Mercy by Hieu Minh Nguyen

by Leslie Anne Mcilroy

Once, while laying in his bed

a man asked me to quiet

his dog by speaking to it

in Vietnamese, said

well, she is your people

& if you need to inquire

about the breed

we cannot drink

from the same glass

& I am telling you this

not because I trust you

but because I truly wanted

to ignore him, to close my eye

& let my mouth fill

with his spit, but that wreckage

was a wall to thin

to fuck against—I hear what you’re

saying, mercy mercy

lighten up & I think about all the men

who’ve touched my body

& which of them own dogs

& which of them I could see

making this joke, or finding it funny

& I know, I know

I’m being unreasonable—there was a time

I would have stayed

& watched the trees fall all around me.

There was a time

I wouldn’t have made a sound

while the fire traced my erection.

Yes. I’m calling it a fire.

You should too.

Wherever he laid his hands

hair singed down to the skin.

I really should get a sense of humor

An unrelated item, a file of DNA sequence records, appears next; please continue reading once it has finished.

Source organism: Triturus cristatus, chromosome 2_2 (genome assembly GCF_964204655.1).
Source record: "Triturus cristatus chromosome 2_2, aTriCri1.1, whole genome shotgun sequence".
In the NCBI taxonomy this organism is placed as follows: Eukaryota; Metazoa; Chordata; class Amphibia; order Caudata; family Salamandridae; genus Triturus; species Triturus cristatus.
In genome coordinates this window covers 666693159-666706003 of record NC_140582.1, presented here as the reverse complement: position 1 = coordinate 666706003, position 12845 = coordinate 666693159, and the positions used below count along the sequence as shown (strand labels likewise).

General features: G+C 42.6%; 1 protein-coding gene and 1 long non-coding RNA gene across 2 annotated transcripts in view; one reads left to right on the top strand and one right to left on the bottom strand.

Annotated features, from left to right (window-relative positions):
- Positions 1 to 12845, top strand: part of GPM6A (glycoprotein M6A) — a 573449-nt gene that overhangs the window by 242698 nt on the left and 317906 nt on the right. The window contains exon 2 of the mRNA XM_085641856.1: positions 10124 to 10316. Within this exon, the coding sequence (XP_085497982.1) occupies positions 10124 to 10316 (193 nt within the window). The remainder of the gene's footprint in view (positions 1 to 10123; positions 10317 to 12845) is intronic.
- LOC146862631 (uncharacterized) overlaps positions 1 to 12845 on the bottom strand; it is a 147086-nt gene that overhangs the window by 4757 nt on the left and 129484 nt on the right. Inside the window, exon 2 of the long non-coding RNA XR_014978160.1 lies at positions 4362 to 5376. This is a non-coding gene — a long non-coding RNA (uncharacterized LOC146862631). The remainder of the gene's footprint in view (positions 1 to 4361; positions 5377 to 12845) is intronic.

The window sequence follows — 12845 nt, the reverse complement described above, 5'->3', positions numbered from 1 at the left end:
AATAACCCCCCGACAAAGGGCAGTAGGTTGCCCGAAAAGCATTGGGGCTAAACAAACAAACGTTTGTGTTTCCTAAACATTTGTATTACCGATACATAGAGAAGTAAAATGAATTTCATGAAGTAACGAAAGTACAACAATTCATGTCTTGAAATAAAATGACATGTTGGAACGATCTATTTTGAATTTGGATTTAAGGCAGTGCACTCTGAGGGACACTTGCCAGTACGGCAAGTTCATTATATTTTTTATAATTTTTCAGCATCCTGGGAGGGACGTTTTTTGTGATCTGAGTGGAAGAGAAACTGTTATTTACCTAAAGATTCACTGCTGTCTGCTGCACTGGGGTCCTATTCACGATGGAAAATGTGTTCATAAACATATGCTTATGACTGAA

but that requires enduring

the labor of forgetting. Look here, I’m tired

of pretending the room

isn’t halfway ash, or filling with a smoke

so thick I mistake it

for the tips of his fingers. Ready at the socket

to gift me a new kind

of longing. Won’t you to do this for me?

Switch beds with me—

just for the night, just to see how hard it is

to sleep when all you hear

is laughter.

Photo of Hieu Minh Nguyen

Photo of Hieu Minh Nguyen

Hieu Minh Nguyen is the author of This Way to the Sugar (Write Bloody Press, 2014). Hieu is a Kundiman fellow and a poetry editor for Muzzle Magazine. His work has also appeared or is forthcoming in the Southern Indiana Review, Guernica, Ninth Letter, the Adroit Journal, Bat City Review, Indiana Review and elsewhere. His second collection of poetry is forthcoming on Coffee House Press in 2018. He lives in Minneapolis.